Older people left out as UN speeches repeatedly invoke young people

UNITED NATIONS (AP) – One after another, the world’s presidents and prime ministers have come to warn of their countries’ trials and boast of their triumphs. But one of the biggest issues in either column has been mostly overlooked.

UNITED NATIONS (AP) – One after another, the world’s presidents and prime ministers have come to warn of their countries’ trials and boast of their triumphs. But one of the biggest issues in either column has been mostly overlooked.

While war, climate change and inequality occupied much of the UN General Assembly, leaders largely glossed over the historic growth of the planet’s aging population.

“Older people are missing,” Claudia Mahler, one of the few voices at the UN dedicated to aging, told the Commission on Human Rights. « Everyone thinks the future is just something for young people. »

All over the world, societies are seeing the promises and perils of gray lands. Improvements in public health, medical advances and reduced poverty have lengthened lives, strengthened workplaces with experienced colleagues and blessed families with grandparents and great-grandparents. At the same time, caregiving and economic crises have spread, with older people living longer than their means and suffering from incurable illnesses.

But as the leaders took to the rostrum last week and addressed the world from the green marble of the hall, few saw the change worth mentioning. They spoke of ‘new generations’, ‘children’ and ‘young people’. They declared listening to young people “essential” and guaranteeing their education “sacred”. The former rarely made the cut.

“Everyone is just focusing on young people,” said Mahler, whose official UN title is independent expert on the enjoyment of all human rights by older people. « Older people aren’t loud enough and there aren’t enough leaders who really focus… Nobody wants to bring up the subject even if it’s urgent. »

The population of people aged 60 and over has increased in recent decades, hovering around one billion worldwide. The UN predicts that it will more than double over the next three decades. Along the way, the biggest international titles will inevitably cross paths with the oldest among us, just as they do today.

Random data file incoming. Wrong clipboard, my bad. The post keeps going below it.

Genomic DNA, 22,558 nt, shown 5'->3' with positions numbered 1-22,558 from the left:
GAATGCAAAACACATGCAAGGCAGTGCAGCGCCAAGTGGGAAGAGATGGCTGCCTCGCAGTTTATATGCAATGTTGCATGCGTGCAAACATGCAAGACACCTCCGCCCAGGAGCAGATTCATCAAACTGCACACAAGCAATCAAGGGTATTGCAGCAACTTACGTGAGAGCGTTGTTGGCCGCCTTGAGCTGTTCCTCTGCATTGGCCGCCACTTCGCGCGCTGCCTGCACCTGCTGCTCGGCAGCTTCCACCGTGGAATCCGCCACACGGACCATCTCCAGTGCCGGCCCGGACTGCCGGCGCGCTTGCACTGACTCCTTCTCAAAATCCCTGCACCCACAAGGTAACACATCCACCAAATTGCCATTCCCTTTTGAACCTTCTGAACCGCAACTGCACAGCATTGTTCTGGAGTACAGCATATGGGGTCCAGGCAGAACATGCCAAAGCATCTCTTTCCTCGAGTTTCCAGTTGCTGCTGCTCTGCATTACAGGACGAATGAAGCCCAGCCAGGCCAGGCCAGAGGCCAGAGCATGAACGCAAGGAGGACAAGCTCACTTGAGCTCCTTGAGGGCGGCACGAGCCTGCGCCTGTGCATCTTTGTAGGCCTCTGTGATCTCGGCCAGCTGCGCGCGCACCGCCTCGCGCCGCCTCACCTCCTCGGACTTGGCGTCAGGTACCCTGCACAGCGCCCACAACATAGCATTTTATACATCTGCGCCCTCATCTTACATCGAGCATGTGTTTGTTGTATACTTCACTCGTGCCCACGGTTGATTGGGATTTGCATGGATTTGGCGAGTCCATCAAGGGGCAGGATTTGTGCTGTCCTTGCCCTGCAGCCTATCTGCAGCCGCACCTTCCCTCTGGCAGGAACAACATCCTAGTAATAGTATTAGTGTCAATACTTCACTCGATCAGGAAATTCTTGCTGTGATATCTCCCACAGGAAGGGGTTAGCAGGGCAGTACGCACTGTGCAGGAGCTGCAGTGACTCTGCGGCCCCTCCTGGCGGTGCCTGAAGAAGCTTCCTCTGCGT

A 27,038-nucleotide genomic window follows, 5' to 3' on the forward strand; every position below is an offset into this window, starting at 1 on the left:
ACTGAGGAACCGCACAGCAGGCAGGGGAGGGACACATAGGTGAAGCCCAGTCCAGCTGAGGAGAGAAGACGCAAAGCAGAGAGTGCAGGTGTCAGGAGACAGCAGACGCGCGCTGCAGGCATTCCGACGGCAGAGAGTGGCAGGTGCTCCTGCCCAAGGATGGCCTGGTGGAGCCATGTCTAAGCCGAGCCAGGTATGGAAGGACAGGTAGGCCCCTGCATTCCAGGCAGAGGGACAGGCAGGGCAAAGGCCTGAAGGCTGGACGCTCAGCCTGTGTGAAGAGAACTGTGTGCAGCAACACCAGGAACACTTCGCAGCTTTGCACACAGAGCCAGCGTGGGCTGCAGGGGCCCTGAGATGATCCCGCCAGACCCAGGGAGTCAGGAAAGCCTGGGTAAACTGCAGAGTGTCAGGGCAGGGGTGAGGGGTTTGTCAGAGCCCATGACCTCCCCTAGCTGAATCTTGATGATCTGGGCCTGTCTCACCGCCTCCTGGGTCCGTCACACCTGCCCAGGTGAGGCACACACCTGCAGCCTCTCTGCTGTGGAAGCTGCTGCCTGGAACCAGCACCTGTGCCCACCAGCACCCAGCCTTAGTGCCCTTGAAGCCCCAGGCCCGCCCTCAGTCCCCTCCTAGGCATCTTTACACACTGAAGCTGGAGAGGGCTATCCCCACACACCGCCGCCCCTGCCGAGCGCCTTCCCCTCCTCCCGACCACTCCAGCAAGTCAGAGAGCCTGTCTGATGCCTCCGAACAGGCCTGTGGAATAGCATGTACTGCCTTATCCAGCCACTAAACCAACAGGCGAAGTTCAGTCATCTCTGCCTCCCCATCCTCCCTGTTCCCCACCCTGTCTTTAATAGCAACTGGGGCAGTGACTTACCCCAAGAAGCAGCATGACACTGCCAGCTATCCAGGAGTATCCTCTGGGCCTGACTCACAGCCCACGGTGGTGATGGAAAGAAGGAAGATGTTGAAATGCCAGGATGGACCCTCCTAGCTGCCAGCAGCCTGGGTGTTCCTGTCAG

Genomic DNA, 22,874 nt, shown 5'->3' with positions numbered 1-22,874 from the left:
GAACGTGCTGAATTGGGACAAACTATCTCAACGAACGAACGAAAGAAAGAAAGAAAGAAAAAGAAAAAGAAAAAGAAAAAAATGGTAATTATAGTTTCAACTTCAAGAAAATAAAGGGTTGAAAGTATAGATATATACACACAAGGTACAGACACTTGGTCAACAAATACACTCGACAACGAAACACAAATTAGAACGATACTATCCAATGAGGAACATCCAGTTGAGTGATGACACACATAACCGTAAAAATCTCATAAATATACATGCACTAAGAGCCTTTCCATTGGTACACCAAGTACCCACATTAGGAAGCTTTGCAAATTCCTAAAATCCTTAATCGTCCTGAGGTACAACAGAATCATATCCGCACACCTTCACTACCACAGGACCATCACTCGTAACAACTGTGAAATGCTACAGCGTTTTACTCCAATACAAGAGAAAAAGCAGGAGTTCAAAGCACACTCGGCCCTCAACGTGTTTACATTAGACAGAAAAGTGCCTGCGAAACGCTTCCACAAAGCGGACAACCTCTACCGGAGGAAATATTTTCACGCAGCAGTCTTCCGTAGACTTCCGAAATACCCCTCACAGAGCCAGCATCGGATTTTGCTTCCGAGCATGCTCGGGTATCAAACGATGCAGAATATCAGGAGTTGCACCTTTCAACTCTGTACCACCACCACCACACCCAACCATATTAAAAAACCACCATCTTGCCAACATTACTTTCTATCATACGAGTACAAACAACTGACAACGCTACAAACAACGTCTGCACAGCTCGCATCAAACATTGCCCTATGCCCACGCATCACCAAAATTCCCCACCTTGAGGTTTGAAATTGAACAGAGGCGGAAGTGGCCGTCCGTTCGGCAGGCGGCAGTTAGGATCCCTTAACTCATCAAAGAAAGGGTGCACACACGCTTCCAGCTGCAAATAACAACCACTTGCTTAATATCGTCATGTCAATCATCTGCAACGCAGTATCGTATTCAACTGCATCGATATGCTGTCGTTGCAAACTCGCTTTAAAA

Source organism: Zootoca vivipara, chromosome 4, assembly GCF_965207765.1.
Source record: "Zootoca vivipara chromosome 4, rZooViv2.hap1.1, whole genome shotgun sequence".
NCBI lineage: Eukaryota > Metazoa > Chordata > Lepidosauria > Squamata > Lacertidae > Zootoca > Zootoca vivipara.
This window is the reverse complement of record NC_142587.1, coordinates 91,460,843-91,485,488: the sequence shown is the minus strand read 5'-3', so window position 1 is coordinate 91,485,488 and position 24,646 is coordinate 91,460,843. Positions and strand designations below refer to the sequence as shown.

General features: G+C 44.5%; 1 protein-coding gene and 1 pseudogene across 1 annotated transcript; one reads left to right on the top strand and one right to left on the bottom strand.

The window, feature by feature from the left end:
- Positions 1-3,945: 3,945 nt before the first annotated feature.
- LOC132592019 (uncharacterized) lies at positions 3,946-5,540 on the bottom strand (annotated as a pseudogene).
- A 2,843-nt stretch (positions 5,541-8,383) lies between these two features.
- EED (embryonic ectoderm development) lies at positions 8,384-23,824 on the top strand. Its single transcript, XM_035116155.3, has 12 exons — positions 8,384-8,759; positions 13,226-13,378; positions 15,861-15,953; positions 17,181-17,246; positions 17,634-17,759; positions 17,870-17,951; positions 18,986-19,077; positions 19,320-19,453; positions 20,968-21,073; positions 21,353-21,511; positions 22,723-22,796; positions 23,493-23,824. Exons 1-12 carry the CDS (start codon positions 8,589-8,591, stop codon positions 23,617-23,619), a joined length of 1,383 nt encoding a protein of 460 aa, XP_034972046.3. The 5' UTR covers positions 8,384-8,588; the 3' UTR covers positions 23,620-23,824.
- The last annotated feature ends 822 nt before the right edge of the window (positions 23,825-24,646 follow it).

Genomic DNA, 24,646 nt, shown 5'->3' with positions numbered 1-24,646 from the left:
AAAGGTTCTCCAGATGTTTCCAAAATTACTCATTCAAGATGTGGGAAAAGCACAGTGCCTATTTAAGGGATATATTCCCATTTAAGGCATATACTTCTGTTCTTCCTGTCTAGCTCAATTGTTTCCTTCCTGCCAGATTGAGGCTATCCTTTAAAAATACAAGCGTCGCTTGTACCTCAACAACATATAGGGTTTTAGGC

As the war descends, the most vulnerable are caught in the crossfire. As global economies falter, those in the sunset find themselves penniless. And as climate change forces some to leave their homes, older people are often left behind.

And then there is COVID-19, the all-consuming story of the past 2 1/2 years, whose brutality on the elderly was unparalleled and shone an international spotlight on the long-running issues of inadequate care systems and social isolation.

“While older people are entangled in the critical issues of our time and often face disproportionate impacts, they are too often left behind,” said Lauren Dunning, director of the Center for the Future of Aging at the Milken Institute. “Focusing on one generation without considering other generations hinders everyone’s progress.”

For some, it’s understandable that other issues sucked much of the air out of the meeting room. If an island nation is threatened with being swallowed up by rising seas or if everyone’s lives are to be cut off by nuclear war, then the problems posed by age may pale. But leaders who neglected the topic still pretended to care about all sorts of pet priorities, including social media regulation (Slovakia); law on crypto-currencies (Central African Republic); underwater mining (Costa Rica); conservation of mangroves (Suriname); snakebites (Eswatini); and weaponized artificial intelligence (Philippines).